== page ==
Instead of eating at the bar, walk a few blocks north to the South Street Seaport. The Brooklyn Flea runs Seaport Smorgasburg daily during the warmer months, featuring six food vendors including Cemitas El Tigre, Red Hook Lobster Pound, and Lumpia Shack. After snacking on lobster and tacos, take a look at the Peking, the German ship that's been docked in the port for 42 years and is returning to Germany in the spring of 2017.
Fraunces Tavern is located at 54 Pearl Street // the South Street Seaport is located at Water Street and Fulton Street
WHERE TO TAKE YOUR YOUNGER SIBLING (OR FRIEND WITH KIDS)
Traveling with kids can be tumultuous: do it correctly and they'll have a great time; slip up, and they turn into screaming little terrors. These family-friendly activities will keep younger visitors entertained (and will keep you sane, hopefully).
(Gaby Del Valle/Gothamist)
ROOSEVELT ISLAND: A MetroCard swipe is all you need to get to this island in the East River. Opt for the tramway instead of the F train for breathtaking city views during your commute (kids love the view, and adults are pretty into it, too), then walk along the water until you get to the ruins of an abandoned smallpox hospital. If you're traveling with young companions, it's best to do this during the day so they don't have nightmares about smallpox-afflicted ghosts for the rest of their lives.
There aren't a ton of food options on Roosevelt Island—your best bet is to pack a picnic and make a day of out of it. Watch the sun set across the East River, then take the tramway back to Manhattan and make a pit-stop at Serendipity 3. It's kind of a tourist trap, but the easiest way to bribe kids into behaving is by promising them sugar-laden beverages. Don't bother getting any of the food (you'll be full from your picnic); just get the frozen hot chocolate and call it a day.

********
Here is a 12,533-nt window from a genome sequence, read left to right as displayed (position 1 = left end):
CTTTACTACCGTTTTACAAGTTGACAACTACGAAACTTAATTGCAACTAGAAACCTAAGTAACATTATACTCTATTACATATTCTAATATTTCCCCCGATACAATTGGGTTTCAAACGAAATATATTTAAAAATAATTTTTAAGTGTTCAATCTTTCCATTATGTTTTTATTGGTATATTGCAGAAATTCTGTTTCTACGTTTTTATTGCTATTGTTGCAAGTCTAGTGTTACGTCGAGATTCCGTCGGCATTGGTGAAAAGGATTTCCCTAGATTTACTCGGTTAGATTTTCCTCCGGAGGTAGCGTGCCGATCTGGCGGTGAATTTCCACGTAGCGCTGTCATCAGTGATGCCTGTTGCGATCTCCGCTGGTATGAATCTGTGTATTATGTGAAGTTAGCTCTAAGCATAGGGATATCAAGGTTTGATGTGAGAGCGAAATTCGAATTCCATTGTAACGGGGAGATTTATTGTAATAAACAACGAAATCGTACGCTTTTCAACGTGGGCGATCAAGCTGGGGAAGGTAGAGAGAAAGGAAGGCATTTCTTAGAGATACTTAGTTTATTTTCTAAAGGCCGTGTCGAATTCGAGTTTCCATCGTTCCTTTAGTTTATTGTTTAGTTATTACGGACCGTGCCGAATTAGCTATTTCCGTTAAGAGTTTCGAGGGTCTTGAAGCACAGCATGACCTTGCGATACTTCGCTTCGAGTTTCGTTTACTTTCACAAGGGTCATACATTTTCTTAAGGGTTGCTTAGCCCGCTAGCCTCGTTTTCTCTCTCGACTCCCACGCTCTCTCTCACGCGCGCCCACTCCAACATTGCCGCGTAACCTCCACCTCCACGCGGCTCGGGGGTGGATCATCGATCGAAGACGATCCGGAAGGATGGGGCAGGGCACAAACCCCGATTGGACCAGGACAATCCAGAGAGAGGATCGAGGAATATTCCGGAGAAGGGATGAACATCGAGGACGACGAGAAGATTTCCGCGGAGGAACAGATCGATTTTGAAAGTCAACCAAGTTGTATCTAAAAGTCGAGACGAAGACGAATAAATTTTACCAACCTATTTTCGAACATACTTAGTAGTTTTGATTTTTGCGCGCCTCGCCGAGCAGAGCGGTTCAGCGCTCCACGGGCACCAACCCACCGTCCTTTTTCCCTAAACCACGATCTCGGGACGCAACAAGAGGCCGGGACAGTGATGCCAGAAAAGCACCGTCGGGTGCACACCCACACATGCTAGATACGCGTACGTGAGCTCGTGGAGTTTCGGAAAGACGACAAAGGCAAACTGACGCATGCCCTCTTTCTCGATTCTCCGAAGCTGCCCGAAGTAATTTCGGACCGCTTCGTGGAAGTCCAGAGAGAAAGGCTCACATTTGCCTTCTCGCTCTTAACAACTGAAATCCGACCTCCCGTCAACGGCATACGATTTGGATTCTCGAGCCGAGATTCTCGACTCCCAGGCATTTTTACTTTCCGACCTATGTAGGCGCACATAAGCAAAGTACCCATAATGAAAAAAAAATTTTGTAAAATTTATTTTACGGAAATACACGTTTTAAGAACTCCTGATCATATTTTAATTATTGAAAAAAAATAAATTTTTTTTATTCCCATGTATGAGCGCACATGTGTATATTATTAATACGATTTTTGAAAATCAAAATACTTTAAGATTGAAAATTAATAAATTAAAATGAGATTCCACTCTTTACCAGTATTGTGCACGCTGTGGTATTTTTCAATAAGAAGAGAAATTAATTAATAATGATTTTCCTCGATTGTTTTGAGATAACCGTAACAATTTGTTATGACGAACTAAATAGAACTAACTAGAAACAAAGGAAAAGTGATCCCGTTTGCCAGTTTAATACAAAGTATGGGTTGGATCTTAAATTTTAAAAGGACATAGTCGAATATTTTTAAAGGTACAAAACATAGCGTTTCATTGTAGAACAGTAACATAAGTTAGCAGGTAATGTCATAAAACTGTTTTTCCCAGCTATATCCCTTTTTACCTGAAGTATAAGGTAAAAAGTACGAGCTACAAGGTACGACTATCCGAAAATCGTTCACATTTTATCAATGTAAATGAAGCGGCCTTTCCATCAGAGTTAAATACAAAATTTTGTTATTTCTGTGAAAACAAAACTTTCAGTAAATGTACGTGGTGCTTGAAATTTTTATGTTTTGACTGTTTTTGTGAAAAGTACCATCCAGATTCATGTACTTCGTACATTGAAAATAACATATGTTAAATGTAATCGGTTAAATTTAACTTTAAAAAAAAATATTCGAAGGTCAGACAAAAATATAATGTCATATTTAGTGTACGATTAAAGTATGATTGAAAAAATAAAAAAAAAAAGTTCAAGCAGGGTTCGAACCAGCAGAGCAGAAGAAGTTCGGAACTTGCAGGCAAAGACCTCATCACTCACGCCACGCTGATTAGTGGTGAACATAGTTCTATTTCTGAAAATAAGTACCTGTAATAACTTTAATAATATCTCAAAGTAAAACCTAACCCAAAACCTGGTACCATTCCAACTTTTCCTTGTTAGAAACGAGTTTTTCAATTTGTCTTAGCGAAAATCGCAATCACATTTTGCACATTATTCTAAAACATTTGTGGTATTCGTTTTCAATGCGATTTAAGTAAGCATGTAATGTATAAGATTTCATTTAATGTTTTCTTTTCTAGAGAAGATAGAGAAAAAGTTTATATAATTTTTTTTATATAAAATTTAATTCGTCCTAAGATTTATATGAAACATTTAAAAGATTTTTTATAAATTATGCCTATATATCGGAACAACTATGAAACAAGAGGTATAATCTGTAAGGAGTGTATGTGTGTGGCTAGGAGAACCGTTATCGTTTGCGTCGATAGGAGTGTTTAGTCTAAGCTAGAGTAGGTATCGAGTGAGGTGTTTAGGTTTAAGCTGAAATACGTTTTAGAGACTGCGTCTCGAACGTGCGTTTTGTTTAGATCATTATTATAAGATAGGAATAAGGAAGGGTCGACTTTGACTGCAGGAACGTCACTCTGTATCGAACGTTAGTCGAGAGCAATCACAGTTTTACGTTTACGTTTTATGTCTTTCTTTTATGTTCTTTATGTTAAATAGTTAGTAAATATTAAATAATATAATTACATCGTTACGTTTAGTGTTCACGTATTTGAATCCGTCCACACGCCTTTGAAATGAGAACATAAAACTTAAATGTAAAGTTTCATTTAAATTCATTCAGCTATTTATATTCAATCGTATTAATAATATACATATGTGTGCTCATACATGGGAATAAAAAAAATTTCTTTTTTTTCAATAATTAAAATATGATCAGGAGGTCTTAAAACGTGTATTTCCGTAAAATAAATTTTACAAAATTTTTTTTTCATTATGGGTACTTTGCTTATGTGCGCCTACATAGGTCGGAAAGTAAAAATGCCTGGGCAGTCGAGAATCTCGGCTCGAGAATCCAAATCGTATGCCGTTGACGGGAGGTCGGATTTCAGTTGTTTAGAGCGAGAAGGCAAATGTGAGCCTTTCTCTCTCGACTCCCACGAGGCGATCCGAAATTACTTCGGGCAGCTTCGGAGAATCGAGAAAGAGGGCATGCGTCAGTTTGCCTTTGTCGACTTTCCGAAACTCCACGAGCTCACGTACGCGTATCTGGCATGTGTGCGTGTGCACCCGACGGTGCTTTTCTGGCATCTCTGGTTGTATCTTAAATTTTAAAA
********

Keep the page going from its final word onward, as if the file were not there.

The Roosevelt Island Tram is located at 59th Street and 2nd Avenue // Serendipity 3 is located at 225 E. 60th Street
(superletive / Flickr)
CONEY ISLAND: There are a lot of Coney Island haters in the world, but I am not one of them. To hate Coney Island is to hate fun, to hate joy, to hate trashy carnival games and sticky cotton candy. To be fair, there are times in which Coney Island should be avoided—namely, on summer weekends, when it's so packed you'll spend hours waiting in line for a single ride or trying to stake out a spot on the beach. But tourists are unique in that they can go wherever, whenever. Take your tourist friend and their kids to Coney Island on a Monday morning. Luna Park is open every day from noon to 11 p.m. at the earliest, so you'll have plenty of time to take it all in.
Afterwards, stop by Gargiulo's for old-school Italian fare. The menu includes everything from complex dishes to simple plates like spaghettini with garlic and oil ($11), and the servers are all decked out in tuxes, which is a great contrast from Coney Island's carnival feel.